There is a new paper in Science this week on changes to atmospheric visibility. In clear sky conditions (no clouds), this is related mainly to the amount of aerosols (particulate matter) in the air (but is slightly dependent on the amount of water vapour as well, which is corrected for in this study). The authors report that the clear-sky visibility has decreased almost everywhere (particularly in Asia) from 1973 to 2007, with the exception of Europe where visibility has increased (consistent with the ‘brightening trend’ reported recently). Trends in North American stations seem relatively flat.
There is another story that didn’t get as much press when it came out late last year but that is highly relevant to this issue – whether any of the efforts that the Chinese authorities to reduce air pollution ahead of the Olympics last year had any impact. To the extent that they did, they might point the way to reducing aerosols and other pollutants across Asia, but it might also reveal how hard it is to do so.
The press release and abstract for the Science paper link their results to the ‘global dimming’ trends we have reported on in the past, but it’s worth perhaps pointing out that previous studies (and the term ‘global dimming” itself) have referred to all-sky conditions. So that includes changes in clouds – which are obviously a big factor in how much sunlight gets to the surface. Looking at the clear sky conditions (i.e. only when there are no clouds) can help attribute changes to aerosols or atmospheric dynamics say, but since aerosols affect clouds (the ‘indirect effect’) as well as circulation too, it is only a partial estimate of the true impact of aerosols.
But getting back to the Olympics…. Monitoring of pollutants near the surface has improved enormously in recent years with the various satellite instruments now in orbit (MOPITT, GOME, OMI and TES for instance (sounds like a comedy revue team, no?)). These instruments detect specific frequencies where pollutants are known to absorb and so can give a birds eye view of where the pollutants are and how they are changing. Among other things, the satellites can detect ozone, NOx, SO2, the total amount of aerosols and carbon monoxide. Each of these have different atmospheric lifetimes and so can be used either to detect point sources (from pollutants that only last a short time) or long range transports of pollution (from the longer lived pollutants). NO2 (a big component of NOx – which lumps together NO and NO2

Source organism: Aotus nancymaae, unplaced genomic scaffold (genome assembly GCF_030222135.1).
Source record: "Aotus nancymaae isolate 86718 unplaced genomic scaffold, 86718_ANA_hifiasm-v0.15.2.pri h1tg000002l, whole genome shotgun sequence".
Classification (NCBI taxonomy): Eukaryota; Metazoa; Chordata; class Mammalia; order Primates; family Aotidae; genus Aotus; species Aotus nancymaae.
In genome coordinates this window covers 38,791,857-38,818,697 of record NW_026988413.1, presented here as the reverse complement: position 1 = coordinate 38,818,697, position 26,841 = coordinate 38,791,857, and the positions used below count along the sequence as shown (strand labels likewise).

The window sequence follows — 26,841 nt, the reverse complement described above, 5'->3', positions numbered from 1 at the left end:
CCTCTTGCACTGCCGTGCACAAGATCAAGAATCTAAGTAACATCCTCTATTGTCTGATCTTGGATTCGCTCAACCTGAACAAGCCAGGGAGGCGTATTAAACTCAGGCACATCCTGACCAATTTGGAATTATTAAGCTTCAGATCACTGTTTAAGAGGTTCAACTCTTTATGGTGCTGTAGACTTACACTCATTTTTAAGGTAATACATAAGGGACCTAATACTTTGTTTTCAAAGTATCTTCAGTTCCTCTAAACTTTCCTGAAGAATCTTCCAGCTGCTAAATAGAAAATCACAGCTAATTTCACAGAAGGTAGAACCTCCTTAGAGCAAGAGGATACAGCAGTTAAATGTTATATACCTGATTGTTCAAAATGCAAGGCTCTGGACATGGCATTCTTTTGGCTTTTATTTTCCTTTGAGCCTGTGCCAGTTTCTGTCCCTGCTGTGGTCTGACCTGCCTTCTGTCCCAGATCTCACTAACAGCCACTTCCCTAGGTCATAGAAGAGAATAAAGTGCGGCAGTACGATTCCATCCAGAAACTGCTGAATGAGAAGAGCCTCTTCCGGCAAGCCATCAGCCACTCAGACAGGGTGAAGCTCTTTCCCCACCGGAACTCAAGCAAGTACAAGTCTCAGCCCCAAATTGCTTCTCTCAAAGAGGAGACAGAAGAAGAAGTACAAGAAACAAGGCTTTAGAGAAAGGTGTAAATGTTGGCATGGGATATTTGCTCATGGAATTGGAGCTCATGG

all of the reactive nitrogen oxides), is very short-lived and so tells you a lot about local sources. Carbon monoxide has a longer lifetime (a couple of months) and so can show the long-range impacts. Many of these pollutants have related industrial sources (car exhausts, coal burning, industrial production etc) and so can be used as proxies for many other pollutants (such as specific aerosols) which can’t (yet) be directly measured.
What do the results show? The team at GSFC have released preliminary images from the NO2 analysis showing the before and during the pollution controls. In both images, Beijing shows up as a huge hotspot of pollution, but relatively, the levels during the Olympics were significantly smaller:
August 2008 levels were therefore about 50% less than a similar period the year before. Meanwhile values at other hotspots in China were steady or got even worse. So there was a significant effect, but the scale of the task was indeed Olympian.